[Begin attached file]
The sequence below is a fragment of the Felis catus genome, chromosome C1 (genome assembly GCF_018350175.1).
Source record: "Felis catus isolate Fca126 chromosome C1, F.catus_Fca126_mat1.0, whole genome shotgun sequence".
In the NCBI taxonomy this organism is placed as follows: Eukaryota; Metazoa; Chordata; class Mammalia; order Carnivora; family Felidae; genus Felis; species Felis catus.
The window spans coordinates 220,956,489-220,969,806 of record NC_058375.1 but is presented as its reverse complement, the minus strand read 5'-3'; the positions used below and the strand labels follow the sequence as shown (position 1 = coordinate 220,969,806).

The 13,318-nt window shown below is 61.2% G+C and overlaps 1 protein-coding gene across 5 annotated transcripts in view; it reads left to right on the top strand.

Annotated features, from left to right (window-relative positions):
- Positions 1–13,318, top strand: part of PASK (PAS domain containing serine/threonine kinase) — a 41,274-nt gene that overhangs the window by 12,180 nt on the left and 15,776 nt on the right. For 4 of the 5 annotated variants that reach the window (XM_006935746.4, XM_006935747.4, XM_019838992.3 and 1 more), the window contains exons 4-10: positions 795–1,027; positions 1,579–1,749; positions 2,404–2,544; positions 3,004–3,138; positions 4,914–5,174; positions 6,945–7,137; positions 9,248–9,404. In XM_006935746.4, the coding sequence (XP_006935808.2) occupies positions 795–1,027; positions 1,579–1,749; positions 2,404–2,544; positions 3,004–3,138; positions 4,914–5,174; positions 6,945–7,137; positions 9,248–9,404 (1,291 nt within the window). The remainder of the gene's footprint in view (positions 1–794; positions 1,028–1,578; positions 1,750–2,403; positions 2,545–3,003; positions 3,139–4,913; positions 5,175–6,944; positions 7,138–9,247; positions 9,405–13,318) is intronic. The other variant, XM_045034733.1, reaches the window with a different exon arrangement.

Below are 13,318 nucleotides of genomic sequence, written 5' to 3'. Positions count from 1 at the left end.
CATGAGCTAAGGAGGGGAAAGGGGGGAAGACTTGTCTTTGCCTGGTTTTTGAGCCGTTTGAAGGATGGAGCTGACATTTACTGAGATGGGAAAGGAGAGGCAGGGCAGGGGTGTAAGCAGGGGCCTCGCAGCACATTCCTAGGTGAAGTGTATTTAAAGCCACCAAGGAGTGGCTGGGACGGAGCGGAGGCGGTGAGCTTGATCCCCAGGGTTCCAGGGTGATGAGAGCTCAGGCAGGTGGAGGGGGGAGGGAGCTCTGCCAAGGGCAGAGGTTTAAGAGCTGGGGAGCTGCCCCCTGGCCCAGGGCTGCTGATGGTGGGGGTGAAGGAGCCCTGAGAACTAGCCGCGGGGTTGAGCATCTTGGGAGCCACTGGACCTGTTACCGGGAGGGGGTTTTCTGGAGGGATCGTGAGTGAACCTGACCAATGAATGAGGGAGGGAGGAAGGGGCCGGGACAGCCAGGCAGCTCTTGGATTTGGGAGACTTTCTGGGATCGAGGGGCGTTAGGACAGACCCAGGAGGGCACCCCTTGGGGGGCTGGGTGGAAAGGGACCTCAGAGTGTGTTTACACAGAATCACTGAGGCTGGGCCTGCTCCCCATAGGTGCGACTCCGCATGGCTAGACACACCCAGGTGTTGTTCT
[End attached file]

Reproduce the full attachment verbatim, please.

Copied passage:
The sequence below is a fragment of the Felis catus genome, chromosome C1 (genome assembly GCF_018350175.1).
Source record: "Felis catus isolate Fca126 chromosome C1, F.catus_Fca126_mat1.0, whole genome shotgun sequence".
In the NCBI taxonomy this organism is placed as follows: Eukaryota; Metazoa; Chordata; class Mammalia; order Carnivora; family Felidae; genus Felis; species Felis catus.
The window spans coordinates 220,956,489-220,969,806 of record NC_058375.1 but is presented as its reverse complement, the minus strand read 5'-3'; the positions used below and the strand labels follow the sequence as shown (position 1 = coordinate 220,969,806).

The 13,318-nt window shown below is 61.2% G+C and overlaps 1 protein-coding gene across 5 annotated transcripts in view; it reads left to right on the top strand.

Annotated features, from left to right (window-relative positions):
- Positions 1–13,318, top strand: part of PASK (PAS domain containing serine/threonine kinase) — a 41,274-nt gene that overhangs the window by 12,180 nt on the left and 15,776 nt on the right. For 4 of the 5 annotated variants that reach the window (XM_006935746.4, XM_006935747.4, XM_019838992.3 and 1 more), the window contains exons 4-10: positions 795–1,027; positions 1,579–1,749; positions 2,404–2,544; positions 3,004–3,138; positions 4,914–5,174; positions 6,945–7,137; positions 9,248–9,404. In XM_006935746.4, the coding sequence (XP_006935808.2) occupies positions 795–1,027; positions 1,579–1,749; positions 2,404–2,544; positions 3,004–3,138; positions 4,914–5,174; positions 6,945–7,137; positions 9,248–9,404 (1,291 nt within the window). The remainder of the gene's footprint in view (positions 1–794; positions 1,028–1,578; positions 1,750–2,403; positions 2,545–3,003; positions 3,139–4,913; positions 5,175–6,944; positions 7,138–9,247; positions 9,405–13,318) is intronic. The other variant, XM_045034733.1, reaches the window with a different exon arrangement.

Below are 13,318 nucleotides of genomic sequence, written 5' to 3'. Positions count from 1 at the left end.
CATGAGCTAAGGAGGGGAAAGGGGGGAAGACTTGTCTTTGCCTGGTTTTTGAGCCGTTTGAAGGATGGAGCTGACATTTACTGAGATGGGAAAGGAGAGGCAGGGCAGGGGTGTAAGCAGGGGCCTCGCAGCACATTCCTAGGTGAAGTGTATTTAAAGCCACCAAGGAGTGGCTGGGACGGAGCGGAGGCGGTGAGCTTGATCCCCAGGGTTCCAGGGTGATGAGAGCTCAGGCAGGTGGAGGGGGGAGGGAGCTCTGCCAAGGGCAGAGGTTTAAGAGCTGGGGAGCTGCCCCCTGGCCCAGGGCTGCTGATGGTGGGGGTGAAGGAGCCCTGAGAACTAGCCGCGGGGTTGAGCATCTTGGGAGCCACTGGACCTGTTACCGGGAGGGGGTTTTCTGGAGGGATCGTGAGTGAACCTGACCAATGAATGAGGGAGGGAGGAAGGGGCCGGGACAGCCAGGCAGCTCTTGGATTTGGGAGACTTTCTGGGATCGAGGGGCGTTAGGACAGACCCAGGAGGGCACCCCTTGGGGGGCTGGGTGGAAAGGGACCTCAGAGTGTGTTTACACAGAATCACTGAGGCTGGGCCTGCTCCCCATAGGTGCGACTCCGCATGGCTAGACACACCCAGGTGTTGTTCT